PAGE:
Creating realistic AI drivers in racing games such as Forza is one of the hardest and most complex parts of the development process. Creative Director for Forza, Dan Greenawalt, has explained to ARS Technica how they use neural networks to create super-realistic AI drivers.
With so many individual components and variables to take into account, creating AI drivers that behave realistically is an incredibly complex challenge for even the best game developers.
Tire pressures, spring rates, damping, and vehicle physics all need to be factored into how a car would behave, and that's before considering any environmental changes and impacts.
At the core of Forza Motorsport is the belief that it should be as close to a racing simulator as possible, while still remaining open to all players. As Dan, Creative Director for the Forza Franchise says "the game engine is sacred" and forms the heart of all Forza game development.
Use of Neural Networks for Forza AI
The Drivatar (AI driver system) in Forza on the original Xbox platform used a Bayesian neural network to learn lines. This recorded how someone 'drove' a car on the game platform. Since then, Drivatar has "developed considerably" as hardware and software development has progressed.
For the original Xbox and Xbox 360, the Drivatar AI system was localized to the hard drive. From Xbox One onwards, this technology is server-based which allows for far more complex 'learning' processes. This means a player's friends driving could be accurately replicated by the AI in their own games.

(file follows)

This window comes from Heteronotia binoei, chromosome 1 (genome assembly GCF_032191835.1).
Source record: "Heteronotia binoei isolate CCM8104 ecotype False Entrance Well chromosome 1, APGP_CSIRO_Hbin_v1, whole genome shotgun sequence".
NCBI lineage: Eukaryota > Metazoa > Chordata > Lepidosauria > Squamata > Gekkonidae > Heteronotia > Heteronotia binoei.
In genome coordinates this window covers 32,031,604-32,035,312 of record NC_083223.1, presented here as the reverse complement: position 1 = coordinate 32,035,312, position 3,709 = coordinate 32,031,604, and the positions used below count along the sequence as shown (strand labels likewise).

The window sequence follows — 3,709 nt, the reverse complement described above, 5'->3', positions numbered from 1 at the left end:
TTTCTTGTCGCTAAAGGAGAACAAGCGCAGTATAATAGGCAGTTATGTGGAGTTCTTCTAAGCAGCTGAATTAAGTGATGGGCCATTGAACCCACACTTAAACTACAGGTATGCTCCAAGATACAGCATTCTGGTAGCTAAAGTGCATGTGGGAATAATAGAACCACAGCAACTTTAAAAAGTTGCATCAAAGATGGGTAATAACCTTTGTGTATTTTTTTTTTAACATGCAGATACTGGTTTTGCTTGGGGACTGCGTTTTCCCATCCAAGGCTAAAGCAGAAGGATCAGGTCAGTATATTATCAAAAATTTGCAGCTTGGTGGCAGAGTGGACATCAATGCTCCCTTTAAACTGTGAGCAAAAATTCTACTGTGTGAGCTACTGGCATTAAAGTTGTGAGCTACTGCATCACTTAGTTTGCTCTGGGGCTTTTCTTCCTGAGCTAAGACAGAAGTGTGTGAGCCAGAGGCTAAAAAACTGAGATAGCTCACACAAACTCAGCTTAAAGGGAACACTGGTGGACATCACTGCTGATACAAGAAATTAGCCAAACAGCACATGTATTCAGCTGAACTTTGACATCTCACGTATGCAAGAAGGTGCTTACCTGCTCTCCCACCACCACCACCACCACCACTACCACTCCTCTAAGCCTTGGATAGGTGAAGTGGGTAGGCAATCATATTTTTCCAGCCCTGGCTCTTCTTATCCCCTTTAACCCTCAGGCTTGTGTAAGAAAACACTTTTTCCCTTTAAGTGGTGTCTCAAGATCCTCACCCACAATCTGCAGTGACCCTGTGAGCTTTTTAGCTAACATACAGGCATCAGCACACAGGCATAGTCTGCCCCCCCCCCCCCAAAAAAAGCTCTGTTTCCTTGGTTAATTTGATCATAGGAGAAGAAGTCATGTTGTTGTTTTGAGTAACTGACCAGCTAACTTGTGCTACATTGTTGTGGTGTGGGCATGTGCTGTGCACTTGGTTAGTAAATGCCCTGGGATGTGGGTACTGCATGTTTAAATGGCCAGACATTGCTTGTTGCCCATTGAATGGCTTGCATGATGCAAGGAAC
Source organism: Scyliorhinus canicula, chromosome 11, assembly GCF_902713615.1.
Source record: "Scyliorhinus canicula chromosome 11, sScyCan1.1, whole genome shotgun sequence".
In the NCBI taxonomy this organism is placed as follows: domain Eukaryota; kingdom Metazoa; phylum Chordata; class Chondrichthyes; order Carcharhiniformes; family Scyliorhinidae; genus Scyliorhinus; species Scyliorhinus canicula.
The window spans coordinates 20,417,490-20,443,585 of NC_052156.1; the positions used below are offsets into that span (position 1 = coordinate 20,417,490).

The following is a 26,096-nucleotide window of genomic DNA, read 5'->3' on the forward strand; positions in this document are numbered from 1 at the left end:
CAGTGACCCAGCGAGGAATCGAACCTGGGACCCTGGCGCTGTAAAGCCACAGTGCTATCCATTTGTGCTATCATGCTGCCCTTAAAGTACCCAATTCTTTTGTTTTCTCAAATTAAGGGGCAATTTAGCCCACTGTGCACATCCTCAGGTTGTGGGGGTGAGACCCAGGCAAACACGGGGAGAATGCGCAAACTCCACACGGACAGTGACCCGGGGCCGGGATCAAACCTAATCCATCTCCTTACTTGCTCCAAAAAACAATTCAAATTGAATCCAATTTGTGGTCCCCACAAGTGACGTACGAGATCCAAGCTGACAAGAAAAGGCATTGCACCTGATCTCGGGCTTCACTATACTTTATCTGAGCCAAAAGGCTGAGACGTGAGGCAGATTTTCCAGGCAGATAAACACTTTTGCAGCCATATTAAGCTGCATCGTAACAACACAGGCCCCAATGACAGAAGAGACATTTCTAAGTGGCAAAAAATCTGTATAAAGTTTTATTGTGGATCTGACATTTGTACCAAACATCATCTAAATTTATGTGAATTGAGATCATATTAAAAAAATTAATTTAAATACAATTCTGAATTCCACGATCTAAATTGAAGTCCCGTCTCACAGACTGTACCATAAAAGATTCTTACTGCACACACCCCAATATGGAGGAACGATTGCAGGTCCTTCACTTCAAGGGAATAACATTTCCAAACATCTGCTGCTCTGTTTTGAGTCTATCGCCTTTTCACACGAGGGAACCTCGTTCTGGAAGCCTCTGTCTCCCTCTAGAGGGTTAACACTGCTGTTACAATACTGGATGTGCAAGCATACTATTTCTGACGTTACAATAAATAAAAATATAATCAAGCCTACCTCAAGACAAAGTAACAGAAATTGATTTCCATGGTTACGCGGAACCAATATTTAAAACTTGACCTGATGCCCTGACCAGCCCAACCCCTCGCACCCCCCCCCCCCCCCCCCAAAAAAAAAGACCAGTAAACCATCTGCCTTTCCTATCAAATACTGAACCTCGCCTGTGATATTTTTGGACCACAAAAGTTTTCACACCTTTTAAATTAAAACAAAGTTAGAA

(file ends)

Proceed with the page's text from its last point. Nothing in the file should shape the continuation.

With this sudden influx of data after moving to server-based data learning, the AI in Forza games started showing "weird inaccuracies." This meant that the devs had to find a way to classify and refine the data that the Drivatar system learned from in order to fix the information overload.
Adapting for all player types
Current-day Drivatar technology bears "very little resemblance to the original" and is far more complex. The current system deals with a range of player styles from ultra-strict simulation racers to those who "just want to come in and smash everything up."
To create such realistic AI, the team uses a mix of traditional neural network 'learning' along with advanced AI programming (if variable A occurs, execute action B, and so on.) This produces an adaptable, realistically-behaving Drivatar system.
This even goes as far as controlling an individual Drivatar's behavior. Should you encounter players from outside your Xbox friend circle while racing online, the system has been designed so that these AI players cannot make deliberate contact with your car.
This means that even if the original driver was contact-heavy in their style, it won't carry across to their online 'persona' as they may race against players that despise contact-heavy racing.
Forza also makes use of 'rubber banding' whereby if the AI players get too far ahead, the system 'nerfs' the cars, adding weight, playing with aerodynamics, etc.
This means that players are able to catch up to within a certain distance much more easily, at which point the restrictions are removed. While 'rubber banding' is often criticized by hardcore players, it is one of the techniques that make games such as Forza far more accessible to all audiences.
Thanks to advances in technology, the AI also makes use of a new controller system. Instead of throttle and braking values being binary (on or off) they can now modulate their braking and throttle inputs to behave more like human drivers.
With technology ever-shifting and developing, new approaches are required constantly. "There are some things AI and DNN are incredibly powerful for [but] they're not good on everything" as the world moves forward, so does technology and AI.
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